Counterfeit or not that's a heck of a find UnderMiner. What detector were you using?
All eyeball finds. Recent storms washed away the top layer of sand so all the coins were sitting on top of the pebble layer. I haven't used my Excalibur II at this location yet, but have found two rings, over $15 in clad, and some early 20th century silver coins just with my eyes.
Tell me again why that's counterfeit? If it's got a silver wash on it with base metal underneath, sure. But like the previous post says, long exposure in marine environment is going to lighten it up. I've dug numerous 1/2 reales from 1700s in saltwater. All lite but good details - Spanish were making perhaps the best coins ever produced, so even super thin coins can have surprising detail. Only contemporary fake 8 I ever saw dug here in Virginia was a silver wash, sloppy.
I suppose it could be genuine, on closer inspection it appears to be much thinner than typical, exposure to the salt water for 200 years stripped away its girth. Would make more sense for it to be genuine actually considering the crust is on the coin but not a part of it, the metal being more durable to the salt water environment than whatever got stuck to it. Also there is the silver layer on the rim I uncovered, it's shiny under the black tarnish layer. I suppose it may just be genuine and my skepticism just overpowered me in the moment to assume it was fake.

It seems kind of a strange example to counterfeit also, instead of having the common mexico mint mark it has a Guatemala mark, as Mackaydon pointed out.

I suppose the only way to proove its authenticity is to show it to an expert on shipwreck coins.
 

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What's the date on it?
I can make out 18_8 and the monarch is Emperor Charles IV, based on the shape of his hair ribbon and overall profile. Charles IV reigned from 1788 to 1808, so the date must be 1808.
 

100% spot on. My $ says its real. I have another 1600's 8 reale that weighs 12 grams too, has a nice detailed shield on it too. Just worn down from elements, but unlike gold, silver will flake off pretty easy and get lost over time
The coin has a thick layer of patina on it that envelops the silvery metal beneath. I don't want to remove the patina as I think half the coin is just the patina at this point. Could this explain the low weight?

I want to keep this coin as is, in this encrusted state. If I can prove it is silver under the patina that's all I will need to confirm if it's genuine or not, as nobody 200 years ago would make a forged coin out of silver. I will keep you posted.
 

The coin has a thick layer of patina on it that envelops the silvery metal beneath. I don't want to remove the patina as I think half the coin is just the patina at this point. Could this explain the low weight?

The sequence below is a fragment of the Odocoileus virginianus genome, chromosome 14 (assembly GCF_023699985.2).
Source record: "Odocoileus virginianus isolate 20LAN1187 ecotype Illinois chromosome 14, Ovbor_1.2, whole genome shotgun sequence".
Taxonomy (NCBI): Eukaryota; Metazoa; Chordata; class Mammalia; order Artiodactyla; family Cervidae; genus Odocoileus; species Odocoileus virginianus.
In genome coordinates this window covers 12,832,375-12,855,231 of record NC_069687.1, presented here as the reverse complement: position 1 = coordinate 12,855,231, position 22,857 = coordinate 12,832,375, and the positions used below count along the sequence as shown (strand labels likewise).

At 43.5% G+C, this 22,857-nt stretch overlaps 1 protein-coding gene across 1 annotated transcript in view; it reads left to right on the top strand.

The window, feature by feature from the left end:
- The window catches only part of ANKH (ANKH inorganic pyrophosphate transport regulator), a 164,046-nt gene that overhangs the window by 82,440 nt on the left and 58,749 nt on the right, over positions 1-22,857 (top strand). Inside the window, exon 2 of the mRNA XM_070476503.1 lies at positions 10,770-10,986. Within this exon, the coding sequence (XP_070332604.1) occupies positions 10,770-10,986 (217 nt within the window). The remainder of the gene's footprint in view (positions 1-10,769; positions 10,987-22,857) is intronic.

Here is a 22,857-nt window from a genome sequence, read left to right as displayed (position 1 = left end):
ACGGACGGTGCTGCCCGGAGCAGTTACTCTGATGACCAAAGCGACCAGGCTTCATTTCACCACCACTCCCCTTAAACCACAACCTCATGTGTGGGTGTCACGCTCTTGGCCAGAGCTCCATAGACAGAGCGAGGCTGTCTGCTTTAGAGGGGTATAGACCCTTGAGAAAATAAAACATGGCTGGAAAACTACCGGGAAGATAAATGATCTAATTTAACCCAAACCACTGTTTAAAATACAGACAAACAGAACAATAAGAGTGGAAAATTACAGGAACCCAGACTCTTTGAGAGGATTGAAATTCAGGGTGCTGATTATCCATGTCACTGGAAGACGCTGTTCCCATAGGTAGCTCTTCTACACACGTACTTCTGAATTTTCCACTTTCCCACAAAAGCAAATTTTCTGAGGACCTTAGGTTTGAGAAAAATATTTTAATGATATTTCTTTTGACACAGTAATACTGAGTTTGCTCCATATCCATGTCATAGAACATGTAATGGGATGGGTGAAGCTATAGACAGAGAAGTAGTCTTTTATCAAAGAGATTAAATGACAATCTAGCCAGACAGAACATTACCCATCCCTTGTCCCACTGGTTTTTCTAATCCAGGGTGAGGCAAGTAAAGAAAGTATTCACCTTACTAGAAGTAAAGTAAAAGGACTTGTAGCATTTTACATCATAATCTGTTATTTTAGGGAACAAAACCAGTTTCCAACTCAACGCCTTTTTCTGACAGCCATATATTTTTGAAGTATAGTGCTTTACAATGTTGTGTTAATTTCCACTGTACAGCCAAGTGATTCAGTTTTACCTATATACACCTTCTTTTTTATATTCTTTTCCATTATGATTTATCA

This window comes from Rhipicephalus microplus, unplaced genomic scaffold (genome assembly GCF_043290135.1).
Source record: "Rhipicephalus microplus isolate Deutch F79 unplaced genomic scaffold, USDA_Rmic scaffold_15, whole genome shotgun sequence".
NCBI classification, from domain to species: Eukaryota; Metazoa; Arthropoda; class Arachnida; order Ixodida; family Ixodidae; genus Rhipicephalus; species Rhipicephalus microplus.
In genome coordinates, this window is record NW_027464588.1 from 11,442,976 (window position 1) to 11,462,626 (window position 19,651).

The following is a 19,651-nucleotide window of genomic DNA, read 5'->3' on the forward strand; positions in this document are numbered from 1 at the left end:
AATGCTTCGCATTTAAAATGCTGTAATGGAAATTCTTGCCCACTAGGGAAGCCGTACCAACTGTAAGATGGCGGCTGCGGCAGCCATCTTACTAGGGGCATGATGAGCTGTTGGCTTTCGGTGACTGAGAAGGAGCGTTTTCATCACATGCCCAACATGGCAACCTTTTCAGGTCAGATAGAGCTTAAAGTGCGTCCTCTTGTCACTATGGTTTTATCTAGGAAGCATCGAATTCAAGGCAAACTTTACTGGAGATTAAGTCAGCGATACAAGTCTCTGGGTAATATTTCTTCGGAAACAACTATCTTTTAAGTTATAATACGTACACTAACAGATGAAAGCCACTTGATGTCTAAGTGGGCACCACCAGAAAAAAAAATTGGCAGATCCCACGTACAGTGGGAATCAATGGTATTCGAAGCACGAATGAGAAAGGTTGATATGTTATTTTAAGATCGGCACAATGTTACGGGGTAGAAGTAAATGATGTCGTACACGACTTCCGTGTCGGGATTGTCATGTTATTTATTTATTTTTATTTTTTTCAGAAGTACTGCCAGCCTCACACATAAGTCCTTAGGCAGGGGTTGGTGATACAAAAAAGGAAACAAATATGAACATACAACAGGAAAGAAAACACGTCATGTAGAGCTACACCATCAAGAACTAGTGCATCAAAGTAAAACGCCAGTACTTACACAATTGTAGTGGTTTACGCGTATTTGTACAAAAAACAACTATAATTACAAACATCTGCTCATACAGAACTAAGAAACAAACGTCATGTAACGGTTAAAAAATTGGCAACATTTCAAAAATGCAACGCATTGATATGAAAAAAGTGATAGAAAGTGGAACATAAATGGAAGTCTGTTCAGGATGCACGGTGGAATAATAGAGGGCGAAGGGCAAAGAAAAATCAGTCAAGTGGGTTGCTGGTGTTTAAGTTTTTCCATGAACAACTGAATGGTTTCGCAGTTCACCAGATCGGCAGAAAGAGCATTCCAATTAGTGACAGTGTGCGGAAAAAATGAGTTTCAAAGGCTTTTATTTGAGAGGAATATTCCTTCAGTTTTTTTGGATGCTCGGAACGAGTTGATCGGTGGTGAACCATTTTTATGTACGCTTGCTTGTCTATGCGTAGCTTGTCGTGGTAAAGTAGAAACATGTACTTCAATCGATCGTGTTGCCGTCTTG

I want to keep this coin as is, in this encrusted state. If I can prove it is silver under the patina that's all I will need to confirm if it's genuine or not, as nobody 200 years ago would make a forged coin out of silver. I will keep you posted.
Id leave it as it sits. If you ever want to get the encrustation off gently, instead of electrolysis where you risk overdoing it and ruining the character of the coin, use a bath made of olive oil and water. Let is soak for a few days and then gentle rub away the encrustations. Its a method Ive used for a while now and pick that over electrolysis so the coin keeps its character and patina. Again my $ says its real, looks the part, has a weight thats lighter yes, but thats normal. I dont have 1 shipwreck coin that is original weight as they all lose some silver weight over time under the water. One day Ill get around posting a bunch of picks of my collection of finds and acquisitions from the Atocha and El Cazador, but you would see the weights vary a large degree across the board.
 

Id leave it as it sits. If you ever want to get the encrustation off gently, instead of electrolysis where you risk overdoing it and ruining the character of the coin, use a bath made of olive oil and water. Let is soak for a few days and then gentle rub away the encrustations. Its a method Ive used for a while now and pick that over electrolysis so the coin keeps its character and patina. Again my $ says its real, looks the part, has a weight thats lighter yes, but thats normal. I dont have 1 shipwreck coin that is original weight as they all lose some silver weight over time under the water. One day Ill get around posting a bunch of picks of my collection of finds and acquisitions from the Atocha and El Cazador, but you would see the weights vary a large degree across the board